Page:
Second DIY Clay Tools Video Contest – Finalist 3

Today, we are happy to present the last finalist in our DIY Clay Tools Video Contest: Christeena Gallahue and her recirculating water filtration system. Plus I have included the other finalists’ videos, for your review. Just scroll down the page!


You can vote for your favorite with the button at the bottom of the page!

We’ll announce the lucky winner of the Ricoh 430DN Digital Ceramic Printer from Digital Ceramic Technologies on Wednesday, October 3.


We hope you enjoy these videos as much as we have! – Jennifer Harnetty, editor.




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Finalist 3
Christeena Gallahue, Louisville, Kentucky


In this video, Christeena Gallahue explains how she created a recirculating water filtration system so that she could have running water in her unplumbed pottery studio.



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Finalist 2
Catherine Ries, St. Paul, Minnesota


In this video, Catherine Ries shows us how to make and use her multi-purpose slab cutter on the cheap.




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Finalist 1
Kevin Morris, Malta

In this video, Kevin Morris shows us the environmentally friendly and inexpensive water curtain spray booth he built.

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For more interesting homemade tool ideas, be sure to download Pottery Throwing Tools: A Guide to Making and Using Pottery Tools for Wheel Throwing, which is free to Ceramic Arts Daily subscribers.

  • Denise W.

    Wow! they are all so good. What if we make Kevin’s spray booth and run the water through Christeena filter?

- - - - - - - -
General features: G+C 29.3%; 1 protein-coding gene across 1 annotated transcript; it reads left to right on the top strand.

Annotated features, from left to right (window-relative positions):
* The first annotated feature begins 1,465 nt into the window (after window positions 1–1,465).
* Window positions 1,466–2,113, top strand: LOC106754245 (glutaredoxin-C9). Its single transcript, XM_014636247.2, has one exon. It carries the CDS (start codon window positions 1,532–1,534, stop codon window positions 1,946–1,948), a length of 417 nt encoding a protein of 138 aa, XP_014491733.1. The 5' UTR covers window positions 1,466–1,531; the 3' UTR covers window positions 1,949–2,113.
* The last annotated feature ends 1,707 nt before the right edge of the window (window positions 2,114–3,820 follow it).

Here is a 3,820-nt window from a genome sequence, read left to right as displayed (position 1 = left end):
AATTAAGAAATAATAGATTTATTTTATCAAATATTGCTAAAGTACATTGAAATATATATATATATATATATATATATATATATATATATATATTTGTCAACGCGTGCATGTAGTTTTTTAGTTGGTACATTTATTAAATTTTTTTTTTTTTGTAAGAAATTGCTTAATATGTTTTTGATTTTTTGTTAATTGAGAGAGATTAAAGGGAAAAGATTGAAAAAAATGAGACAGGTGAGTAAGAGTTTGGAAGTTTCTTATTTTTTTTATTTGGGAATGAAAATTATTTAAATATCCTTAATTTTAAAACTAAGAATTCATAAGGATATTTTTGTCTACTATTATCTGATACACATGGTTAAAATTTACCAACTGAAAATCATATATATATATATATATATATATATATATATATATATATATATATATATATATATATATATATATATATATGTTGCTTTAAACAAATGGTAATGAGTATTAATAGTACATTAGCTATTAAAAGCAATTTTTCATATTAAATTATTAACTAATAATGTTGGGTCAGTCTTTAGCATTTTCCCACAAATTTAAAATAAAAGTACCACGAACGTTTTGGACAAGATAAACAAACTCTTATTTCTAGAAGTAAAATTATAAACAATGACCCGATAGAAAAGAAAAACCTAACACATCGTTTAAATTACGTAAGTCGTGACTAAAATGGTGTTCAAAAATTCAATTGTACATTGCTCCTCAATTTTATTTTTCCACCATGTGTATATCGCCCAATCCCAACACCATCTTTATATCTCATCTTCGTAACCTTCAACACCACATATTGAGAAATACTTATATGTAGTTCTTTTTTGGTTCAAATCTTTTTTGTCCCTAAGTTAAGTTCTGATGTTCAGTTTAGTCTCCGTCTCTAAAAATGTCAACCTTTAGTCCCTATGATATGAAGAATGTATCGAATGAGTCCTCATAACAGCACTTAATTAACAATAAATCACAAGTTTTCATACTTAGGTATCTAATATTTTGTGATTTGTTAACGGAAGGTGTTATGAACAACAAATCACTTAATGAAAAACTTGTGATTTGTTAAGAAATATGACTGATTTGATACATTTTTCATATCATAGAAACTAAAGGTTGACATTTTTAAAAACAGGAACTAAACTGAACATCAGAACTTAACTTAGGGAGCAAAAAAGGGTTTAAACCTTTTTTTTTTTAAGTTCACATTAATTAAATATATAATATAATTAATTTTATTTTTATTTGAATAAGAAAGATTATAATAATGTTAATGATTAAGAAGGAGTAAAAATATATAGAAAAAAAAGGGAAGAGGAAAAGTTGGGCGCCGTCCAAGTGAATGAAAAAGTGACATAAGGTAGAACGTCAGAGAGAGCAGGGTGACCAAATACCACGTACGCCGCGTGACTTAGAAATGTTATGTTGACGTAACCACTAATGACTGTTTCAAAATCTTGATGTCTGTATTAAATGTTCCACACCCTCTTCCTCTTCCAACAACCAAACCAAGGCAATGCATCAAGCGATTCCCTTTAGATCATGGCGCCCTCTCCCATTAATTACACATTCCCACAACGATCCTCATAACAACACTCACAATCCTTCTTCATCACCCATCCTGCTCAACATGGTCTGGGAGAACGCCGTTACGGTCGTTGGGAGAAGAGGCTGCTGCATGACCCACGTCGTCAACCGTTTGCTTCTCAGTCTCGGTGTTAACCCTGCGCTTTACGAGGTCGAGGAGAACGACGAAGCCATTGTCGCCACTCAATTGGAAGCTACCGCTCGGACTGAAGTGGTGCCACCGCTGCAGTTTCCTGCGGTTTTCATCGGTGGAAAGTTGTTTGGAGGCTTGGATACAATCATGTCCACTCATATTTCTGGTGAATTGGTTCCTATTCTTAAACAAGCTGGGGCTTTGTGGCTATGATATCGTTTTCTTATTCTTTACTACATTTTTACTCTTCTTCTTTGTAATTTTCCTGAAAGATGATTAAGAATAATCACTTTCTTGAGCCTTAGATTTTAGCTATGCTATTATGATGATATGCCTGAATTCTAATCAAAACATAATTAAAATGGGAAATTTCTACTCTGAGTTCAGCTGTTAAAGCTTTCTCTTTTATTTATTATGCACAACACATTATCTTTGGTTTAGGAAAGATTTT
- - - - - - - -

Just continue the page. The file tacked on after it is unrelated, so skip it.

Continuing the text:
these two projects have a more limited number or us that need them, but I think every one will make Catheine’s cutter. Cudos to all!

  • Oops – whomever created this page gave short shrift to demo #2. That finalist would be my choice. Her tool was so simple and logically-straightforward that I could see myself constructing it as a good beginner’s project for a non-mechanical thinker.

  • Cissel G.

    I too have no running water in my “pottery barn,” and would love to recreate Christina’s system. Is there a way to get the instructions/materials in a written format or must I keep watching and write it down as I go. Brilliant!

  • My pottery studio is in an old horse barn… I have no sewage connection so this demonstration is very valuable for me! My only question is about water soluble components of glaze or clay???

    How often do you have to clean your five-gallon filter pails?

  • Bonnie S.

    I agree with the simplicity of the tool made bty finalist #2. I like to make tiles and this is such a straightforward way to accomplisgh the right size and square. The circle idea is also great. I use the circle form in my throwing with slabs and coils method and usually draw around a bat for various sized circles. This system seems much simpler and variable. I will adapt it to my studio use. I vote for #2

  • Christeena G.